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Sometimes the weight of talking politics constantly gets overbearing. I like Superman because he keeps things simple. Truth, Justice, and the American Way, that last one being from more innocent times. At least I like to think so. Of course, even the concepts of truth and justice are more complicated, but as idealized concepts they're worth fighting for. We all lie. But what if we didn't? Plenty of people cheat, or do small harms to one another, but what if we always tried to look out for each other. It'd be a crazy different world.

People like idealized figures, although they like avatars in general, embodiments of a particular 'thing'. Even though Al-Qaeda was highly decentralized, we still liked to portray it as Osama bin Laden. Thousands of people worked toward abolition, but we always envision it as Lincoln. The American Republic was founded on the efforts of a third of the American population, but we usually boil its heroes down to Washington, Jefferson and a handful of others.

It's nothing new. Human society has done this for its entire existence. We tend to find concepts, embody them in unique imagery, and the like. Superman has always been that for me. I mean, I'm religious, and so Jesus Christ is obviously the king of my mental pantheon. I don't have any problem saying Superman, with his big bold blue suit and red cape, just as willing to save a cat from a tree as to push away a planet, is a huge influence in my life though.

We're talking about a man with the power of a god, who could dominate society if he chose to, a foreigner, an immigrant, who instead chooses to live among mankind, who ideally fights so that they become inspired to take up the fight themselves, who gives up his life and freedom to help those around him. A perfect world wouldn't need a Superman. I think one day he'll be happy if he can just be Clark Kent. Until then, when I'm bogged down by the shades of gray that is reality, it's nice to be able to grab hold of the simple concept of trying to do right to each other.

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Comment Preferences

  •  Tip Jar (3+ / 0-)
    Recommended by:
    irishwitch, kevinpdx, quarkstomper

    by DAISHI on Mon Feb 18, 2013 at 01:45:27 PM PST

  •  Ah, Superman's a JERK!! (0+ / 0-)


    More proof here!

    But we are sick and tired of hearing your song/ Telling how you are gonna change right from wrong/'Cause if you really want to hear our views/You haven't done nothing! - Stevie

    by Fordmandalay on Mon Feb 18, 2013 at 02:12:10 PM PST

  •  Well... (0+ / 0-)


    I'm sure glad he didn't trust his secret identity to Dick Nixon.

    What a lot of people don't get about Superman is that he is just a simple Midwestern farmboy.  He's not Kal-El.  He's Clark Kent.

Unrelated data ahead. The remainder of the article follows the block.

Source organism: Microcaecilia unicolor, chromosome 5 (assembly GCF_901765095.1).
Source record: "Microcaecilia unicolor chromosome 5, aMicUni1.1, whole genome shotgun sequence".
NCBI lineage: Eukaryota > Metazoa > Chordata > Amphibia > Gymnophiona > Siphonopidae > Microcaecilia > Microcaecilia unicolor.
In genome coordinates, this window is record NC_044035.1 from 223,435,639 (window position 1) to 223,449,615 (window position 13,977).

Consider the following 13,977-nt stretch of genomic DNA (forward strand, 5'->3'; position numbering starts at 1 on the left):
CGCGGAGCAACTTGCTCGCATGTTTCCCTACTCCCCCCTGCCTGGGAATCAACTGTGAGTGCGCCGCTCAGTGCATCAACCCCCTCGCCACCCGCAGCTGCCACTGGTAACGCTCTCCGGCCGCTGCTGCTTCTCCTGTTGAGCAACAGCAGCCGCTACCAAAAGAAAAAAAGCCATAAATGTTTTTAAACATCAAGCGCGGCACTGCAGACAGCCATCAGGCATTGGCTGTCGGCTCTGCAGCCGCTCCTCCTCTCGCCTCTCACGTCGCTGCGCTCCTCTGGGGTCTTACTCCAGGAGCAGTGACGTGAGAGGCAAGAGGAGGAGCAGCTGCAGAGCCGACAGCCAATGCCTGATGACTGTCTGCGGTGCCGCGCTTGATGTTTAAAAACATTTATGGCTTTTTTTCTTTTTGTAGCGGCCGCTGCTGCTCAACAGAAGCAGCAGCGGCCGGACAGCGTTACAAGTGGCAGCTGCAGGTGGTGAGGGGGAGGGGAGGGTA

Fortunately for the inhabitants of the DCU.

    "I don't give them Hell. I just tell the truth about them and they think it's Hell."

    by Notthemayor on Mon Feb 18, 2013 at 07:32:40 PM PST

    •  Isabella's Rule (1+ / 0-)
      Recommended by:

      Comics writer and guru Tony Isabella says that he has a simple standard for judging presidents:  "Would Superman trust this man with his Secret Identity?"

      I think we can agree that precious few presidents of the last fifty years meet that standard.

      "All the World's a Stage and Everyone's a Critic." -- Mervyn Alquist

      by quarkstomper on Tue Feb 19, 2013 at 05:33:15 AM PST

      [ Parent ]

  •  When Superman wants to blend with mortals... (0+ / 0-)

    ...he acts like a cowardly nebbish.
    Interesting outsider's view of humans.

    I'm the plowman in the valley - with my face full of mud

    by labradog on Tue Feb 19, 2013 at 05:05:08 AM PST

    •  Different Takes on the Man-O-Steel (1+ / 0-)
      Recommended by:

      He has certainly been portrayed that way, especially in the Silver Age.  I remember one critic writing in the '70s that Superman's "Clark Kent" persona was a caracature of Jonathan Kent and reveals the subconscious contempt he had for his adopted father.

      I don't know if I buy that, though.

      In the Post-Crisis Reboot of the mid-'80s, Superman's backstory was changed so that he did not become an active superhero until he became an adult; so that even though the young Clark Kent had Powers and Abilities Beyond Those of Mortal Men as the TV show used to say, he wasn't "Superman, posing as Clark Kent", he was "Clark Kent, the kid with a Big Secret"

      I like the way it was put in one episode of the TV show "Lois & Clark".  Lois has finally figured out the Secret Identity thing and angrilly accuses him of lying to her, pretending to be Clark Kent when he was actually Superman.

      "I am Clark Kent!" he insists.  "Superman is just what I do!"

      "All the World's a Stage and Everyone's a Critic." -- Mervyn Alquist

      by quarkstomper on Tue Feb 19, 2013 at 05:31:19 AM PST

      [ Parent ]

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